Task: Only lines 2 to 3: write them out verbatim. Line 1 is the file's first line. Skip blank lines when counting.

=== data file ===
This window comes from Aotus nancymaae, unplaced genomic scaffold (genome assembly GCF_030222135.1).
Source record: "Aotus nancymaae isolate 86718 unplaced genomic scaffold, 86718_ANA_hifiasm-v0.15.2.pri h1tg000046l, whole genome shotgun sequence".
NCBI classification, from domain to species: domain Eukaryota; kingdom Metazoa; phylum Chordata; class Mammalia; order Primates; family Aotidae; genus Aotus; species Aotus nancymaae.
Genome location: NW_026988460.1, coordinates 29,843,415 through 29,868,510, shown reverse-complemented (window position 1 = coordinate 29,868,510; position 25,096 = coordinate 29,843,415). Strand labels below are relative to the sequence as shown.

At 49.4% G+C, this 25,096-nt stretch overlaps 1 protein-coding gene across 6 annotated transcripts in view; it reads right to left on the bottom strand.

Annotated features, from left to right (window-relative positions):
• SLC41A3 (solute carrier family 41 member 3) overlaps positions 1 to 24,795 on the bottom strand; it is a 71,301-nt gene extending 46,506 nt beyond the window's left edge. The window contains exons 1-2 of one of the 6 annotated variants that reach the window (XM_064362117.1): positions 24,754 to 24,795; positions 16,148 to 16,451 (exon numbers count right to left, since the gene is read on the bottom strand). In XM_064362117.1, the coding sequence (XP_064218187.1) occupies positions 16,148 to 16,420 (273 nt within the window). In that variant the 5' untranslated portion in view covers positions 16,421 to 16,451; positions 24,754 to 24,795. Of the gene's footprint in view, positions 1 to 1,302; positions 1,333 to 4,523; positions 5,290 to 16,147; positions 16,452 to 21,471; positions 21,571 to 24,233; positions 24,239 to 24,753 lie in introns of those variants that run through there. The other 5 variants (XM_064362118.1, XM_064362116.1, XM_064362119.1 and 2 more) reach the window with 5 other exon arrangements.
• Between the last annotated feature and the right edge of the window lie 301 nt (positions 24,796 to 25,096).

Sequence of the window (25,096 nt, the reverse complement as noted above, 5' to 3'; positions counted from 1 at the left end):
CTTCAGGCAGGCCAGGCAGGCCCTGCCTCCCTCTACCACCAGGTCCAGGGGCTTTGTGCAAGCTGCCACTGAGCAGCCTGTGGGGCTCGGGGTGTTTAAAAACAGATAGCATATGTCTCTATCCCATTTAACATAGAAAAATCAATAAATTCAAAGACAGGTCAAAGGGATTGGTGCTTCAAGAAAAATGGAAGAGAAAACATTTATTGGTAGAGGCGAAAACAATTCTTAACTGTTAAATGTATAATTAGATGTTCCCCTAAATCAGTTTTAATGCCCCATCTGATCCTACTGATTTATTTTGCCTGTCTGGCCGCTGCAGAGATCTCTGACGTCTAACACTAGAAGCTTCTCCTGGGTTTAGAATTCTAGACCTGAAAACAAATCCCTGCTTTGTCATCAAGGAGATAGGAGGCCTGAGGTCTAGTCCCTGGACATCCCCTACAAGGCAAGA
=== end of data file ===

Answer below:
Source record: "Aotus nancymaae isolate 86718 unplaced genomic scaffold, 86718_ANA_hifiasm-v0.15.2.pri h1tg000046l, whole genome shotgun sequence".
NCBI classification, from domain to species: domain Eukaryota; kingdom Metazoa; phylum Chordata; class Mammalia; order Primates; family Aotidae; genus Aotus; species Aotus nancymaae.